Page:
Attention young engineers and budding product geniuses! If you’re thinking about moving jobs, or if you’d like to work for one of the UK’s hawt startups, mark out May 26/27 in your calendars for the third edition of the Silicon Milkroundabout.
Nature abhors a vacuum and so it goes that because there are actually very few hiring events for startups in London, past Milkroundabouts have been massively oversubscribed.
“We had to turn a bunch of people away on the day,” Pete Smith, co-founder of Milkroundabout (and co-founder and COO of one of the UK’s startup success stories, the live music alert service Songkick) said of the debut event. “The bar ran dry and every company there hired at least one person and some hired four or five people.”
This year’s Silicon Milkroundabout (wordplay for those outside of the UK on the ‘milk rounds’ that big companies make when recruiting at universities; and the Silicon Roundabout nickname for the part of London where many of the startups are based) is going to be the biggest ever, with 105 startups offering 800 jobs so far and now extended to two days and covering more types of jobs:
Past events focused on recruiting engineers because startups here in the UK have just as big a problem finding good engineering talent as in other tech hubs — and Smith says, it’s possibly even more challenging, since a lot of banks and ad agencies with their headquarters in London (not to mention big tech companies like Microsoft and Google) are also very aggressive in recruiting the exact same people.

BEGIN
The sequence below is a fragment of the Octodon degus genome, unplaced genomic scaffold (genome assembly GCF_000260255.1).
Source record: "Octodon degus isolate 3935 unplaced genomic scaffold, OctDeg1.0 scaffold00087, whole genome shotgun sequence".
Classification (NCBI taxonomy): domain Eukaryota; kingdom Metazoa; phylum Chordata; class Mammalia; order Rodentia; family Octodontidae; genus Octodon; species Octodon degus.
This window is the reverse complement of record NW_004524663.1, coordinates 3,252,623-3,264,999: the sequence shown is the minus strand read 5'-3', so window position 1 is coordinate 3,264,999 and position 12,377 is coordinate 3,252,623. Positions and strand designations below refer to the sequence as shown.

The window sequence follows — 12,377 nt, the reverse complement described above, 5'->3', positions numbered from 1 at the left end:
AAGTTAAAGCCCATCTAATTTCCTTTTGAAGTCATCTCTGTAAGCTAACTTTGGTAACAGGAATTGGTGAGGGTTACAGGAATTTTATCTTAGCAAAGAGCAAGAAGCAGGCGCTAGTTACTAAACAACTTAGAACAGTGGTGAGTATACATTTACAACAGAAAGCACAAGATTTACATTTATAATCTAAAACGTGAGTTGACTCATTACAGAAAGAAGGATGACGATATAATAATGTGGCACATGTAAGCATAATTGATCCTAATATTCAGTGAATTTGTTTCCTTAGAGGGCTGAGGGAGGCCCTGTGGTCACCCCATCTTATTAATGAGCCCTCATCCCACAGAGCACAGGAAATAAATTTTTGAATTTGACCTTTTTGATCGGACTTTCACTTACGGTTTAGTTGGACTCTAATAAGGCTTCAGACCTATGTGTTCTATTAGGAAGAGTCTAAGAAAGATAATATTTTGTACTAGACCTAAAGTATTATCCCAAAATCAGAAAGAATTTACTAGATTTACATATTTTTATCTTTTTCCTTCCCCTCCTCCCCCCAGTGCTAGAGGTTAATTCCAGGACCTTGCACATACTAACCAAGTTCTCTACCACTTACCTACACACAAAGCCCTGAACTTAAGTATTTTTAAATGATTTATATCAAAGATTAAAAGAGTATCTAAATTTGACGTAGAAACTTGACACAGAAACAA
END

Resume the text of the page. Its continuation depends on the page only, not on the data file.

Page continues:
This year the engineering emphasis will continue but the second day is being used to expand to covering other fields such as product management, user experience design, visual design, and intelligence/analytics. The event is also growing beyond London, with an additional event now in Cambridge, taking place one month before, on April 28.
(That expansion, too, is mark of how the startups themselves are maturing and looking to get a little more savvy in how they go to market.)
The thinking goes that while a dinky (but promising) startup can never compete against Google for attracting talent, bringing many of them under one roof improves their profile immensely. They’ll be benefiting, too, from the fact that some of these startups are actually not really so small themselves: among the companies participating this year are Twitter, MOO.com, Songkick, Wonga, CBS’s Last.fm, Just Giving, Stack Overflow and Moshi Monsters.
With the first event attracting 500 attendees and the second drawing 1,500, Smith and Ian Hogarth, the other co-founder of Songkick and Milkroundabout, say they are expecting around 3,000 people to show up this time (and we’ll be there, too).
While the UK is no different to other parts of the world facing economic difficulties in the current climate, events like this are riding the wave for one route to more recovery. Boston Consulting estimates that the UK digital economy is already worth £121 billion ($192 million) and will be growing at 10.9 percent annually until 2016, outpacing other countries in the G-20.